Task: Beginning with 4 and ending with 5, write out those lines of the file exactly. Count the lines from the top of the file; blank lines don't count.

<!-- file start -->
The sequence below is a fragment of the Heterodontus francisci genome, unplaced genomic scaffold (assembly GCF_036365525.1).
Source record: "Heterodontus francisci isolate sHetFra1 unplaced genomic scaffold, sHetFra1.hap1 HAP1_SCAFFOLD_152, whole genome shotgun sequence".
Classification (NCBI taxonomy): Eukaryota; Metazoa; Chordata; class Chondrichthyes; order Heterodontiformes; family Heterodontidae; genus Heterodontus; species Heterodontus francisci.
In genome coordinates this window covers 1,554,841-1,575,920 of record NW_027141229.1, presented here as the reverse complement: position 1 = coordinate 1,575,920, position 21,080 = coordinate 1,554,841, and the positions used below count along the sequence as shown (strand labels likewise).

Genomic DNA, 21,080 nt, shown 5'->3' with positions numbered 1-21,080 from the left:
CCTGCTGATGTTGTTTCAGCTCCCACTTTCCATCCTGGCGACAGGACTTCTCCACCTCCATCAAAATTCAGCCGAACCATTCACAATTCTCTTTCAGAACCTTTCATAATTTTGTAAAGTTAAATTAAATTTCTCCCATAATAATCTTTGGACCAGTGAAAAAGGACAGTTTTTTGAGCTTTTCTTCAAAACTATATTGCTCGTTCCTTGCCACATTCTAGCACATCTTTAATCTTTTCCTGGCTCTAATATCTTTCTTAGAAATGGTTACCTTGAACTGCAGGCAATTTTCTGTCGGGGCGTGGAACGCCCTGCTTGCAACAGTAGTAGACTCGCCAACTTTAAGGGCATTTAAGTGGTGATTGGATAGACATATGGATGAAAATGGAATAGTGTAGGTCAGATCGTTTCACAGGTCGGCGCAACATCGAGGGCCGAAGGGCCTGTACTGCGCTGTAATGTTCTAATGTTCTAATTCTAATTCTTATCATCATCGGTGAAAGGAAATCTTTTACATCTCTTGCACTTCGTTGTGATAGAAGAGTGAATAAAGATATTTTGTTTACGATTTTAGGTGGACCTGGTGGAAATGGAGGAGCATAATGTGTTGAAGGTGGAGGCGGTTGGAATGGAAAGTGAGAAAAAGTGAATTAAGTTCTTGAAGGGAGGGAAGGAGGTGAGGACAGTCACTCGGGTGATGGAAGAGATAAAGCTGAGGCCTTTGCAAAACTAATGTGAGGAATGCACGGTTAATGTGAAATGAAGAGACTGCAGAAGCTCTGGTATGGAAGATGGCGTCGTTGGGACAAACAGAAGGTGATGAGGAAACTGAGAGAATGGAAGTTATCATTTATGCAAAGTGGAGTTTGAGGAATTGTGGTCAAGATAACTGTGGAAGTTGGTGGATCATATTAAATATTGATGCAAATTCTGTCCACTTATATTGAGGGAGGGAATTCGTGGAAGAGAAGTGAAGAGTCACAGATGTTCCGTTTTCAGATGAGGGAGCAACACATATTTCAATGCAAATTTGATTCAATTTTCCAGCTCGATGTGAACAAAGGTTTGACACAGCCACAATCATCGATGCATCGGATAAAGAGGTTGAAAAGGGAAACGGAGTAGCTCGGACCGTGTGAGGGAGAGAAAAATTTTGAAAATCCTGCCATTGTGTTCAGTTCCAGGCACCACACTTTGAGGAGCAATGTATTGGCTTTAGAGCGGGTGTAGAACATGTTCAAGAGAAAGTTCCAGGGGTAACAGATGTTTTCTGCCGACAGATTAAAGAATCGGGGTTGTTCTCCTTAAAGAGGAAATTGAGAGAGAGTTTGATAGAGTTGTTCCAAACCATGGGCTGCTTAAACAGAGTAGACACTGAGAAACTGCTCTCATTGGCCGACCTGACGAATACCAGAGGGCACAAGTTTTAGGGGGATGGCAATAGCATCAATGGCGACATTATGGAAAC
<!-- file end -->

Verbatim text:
In genome coordinates this window covers 1,554,841-1,575,920 of record NW_027141229.1, presented here as the reverse complement: position 1 = coordinate 1,575,920, position 21,080 = coordinate 1,554,841, and the positions used below count along the sequence as shown (strand labels likewise).

Genomic DNA, 21,080 nt, shown 5'->3' with positions numbered 1-21,080 from the left: